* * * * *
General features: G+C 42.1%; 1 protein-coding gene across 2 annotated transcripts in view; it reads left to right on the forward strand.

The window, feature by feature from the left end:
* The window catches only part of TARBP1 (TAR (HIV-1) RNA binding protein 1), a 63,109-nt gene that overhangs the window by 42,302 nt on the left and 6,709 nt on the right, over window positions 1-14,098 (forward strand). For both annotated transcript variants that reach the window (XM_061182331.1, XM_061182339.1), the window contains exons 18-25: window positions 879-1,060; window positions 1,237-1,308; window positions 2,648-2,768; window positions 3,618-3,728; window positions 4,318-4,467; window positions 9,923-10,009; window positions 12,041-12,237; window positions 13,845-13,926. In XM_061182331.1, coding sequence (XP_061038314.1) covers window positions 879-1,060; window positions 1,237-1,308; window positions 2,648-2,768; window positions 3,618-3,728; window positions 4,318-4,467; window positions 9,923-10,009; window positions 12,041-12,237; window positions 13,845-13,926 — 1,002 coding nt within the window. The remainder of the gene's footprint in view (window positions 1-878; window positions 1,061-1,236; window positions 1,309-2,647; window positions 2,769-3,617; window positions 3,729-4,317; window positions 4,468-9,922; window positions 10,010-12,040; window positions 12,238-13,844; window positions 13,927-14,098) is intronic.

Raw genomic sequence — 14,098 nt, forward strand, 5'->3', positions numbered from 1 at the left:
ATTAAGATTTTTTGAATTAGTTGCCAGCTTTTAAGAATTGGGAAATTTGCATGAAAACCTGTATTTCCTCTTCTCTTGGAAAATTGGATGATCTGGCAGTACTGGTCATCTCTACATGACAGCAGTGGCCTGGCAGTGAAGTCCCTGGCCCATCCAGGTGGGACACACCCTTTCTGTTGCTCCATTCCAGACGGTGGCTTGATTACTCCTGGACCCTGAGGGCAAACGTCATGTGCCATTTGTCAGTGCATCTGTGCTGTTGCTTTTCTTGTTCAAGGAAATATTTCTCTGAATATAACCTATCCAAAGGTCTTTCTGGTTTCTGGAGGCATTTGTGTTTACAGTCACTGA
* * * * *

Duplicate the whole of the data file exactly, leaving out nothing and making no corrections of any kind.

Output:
General features: G+C 42.1%; 1 protein-coding gene across 2 annotated transcripts in view; it reads left to right on the forward strand.

The window, feature by feature from the left end:
* The window catches only part of TARBP1 (TAR (HIV-1) RNA binding protein 1), a 63,109-nt gene that overhangs the window by 42,302 nt on the left and 6,709 nt on the right, over window positions 1-14,098 (forward strand). For both annotated transcript variants that reach the window (XM_061182331.1, XM_061182339.1), the window contains exons 18-25: window positions 879-1,060; window positions 1,237-1,308; window positions 2,648-2,768; window positions 3,618-3,728; window positions 4,318-4,467; window positions 9,923-10,009; window positions 12,041-12,237; window positions 13,845-13,926. In XM_061182331.1, coding sequence (XP_061038314.1) covers window positions 879-1,060; window positions 1,237-1,308; window positions 2,648-2,768; window positions 3,618-3,728; window positions 4,318-4,467; window positions 9,923-10,009; window positions 12,041-12,237; window positions 13,845-13,926 — 1,002 coding nt within the window. The remainder of the gene's footprint in view (window positions 1-878; window positions 1,061-1,236; window positions 1,309-2,647; window positions 2,769-3,617; window positions 3,729-4,317; window positions 4,468-9,922; window positions 10,010-12,040; window positions 12,238-13,844; window positions 13,927-14,098) is intronic.

Raw genomic sequence — 14,098 nt, forward strand, 5'->3', positions numbered from 1 at the left:
ATTAAGATTTTTTGAATTAGTTGCCAGCTTTTAAGAATTGGGAAATTTGCATGAAAACCTGTATTTCCTCTTCTCTTGGAAAATTGGATGATCTGGCAGTACTGGTCATCTCTACATGACAGCAGTGGCCTGGCAGTGAAGTCCCTGGCCCATCCAGGTGGGACACACCCTTTCTGTTGCTCCATTCCAGACGGTGGCTTGATTACTCCTGGACCCTGAGGGCAAACGTCATGTGCCATTTGTCAGTGCATCTGTGCTGTTGCTTTTCTTGTTCAAGGAAATATTTCTCTGAATATAACCTATCCAAAGGTCTTTCTGGTTTCTGGAGGCATTTGTGTTTACAGTCACTGA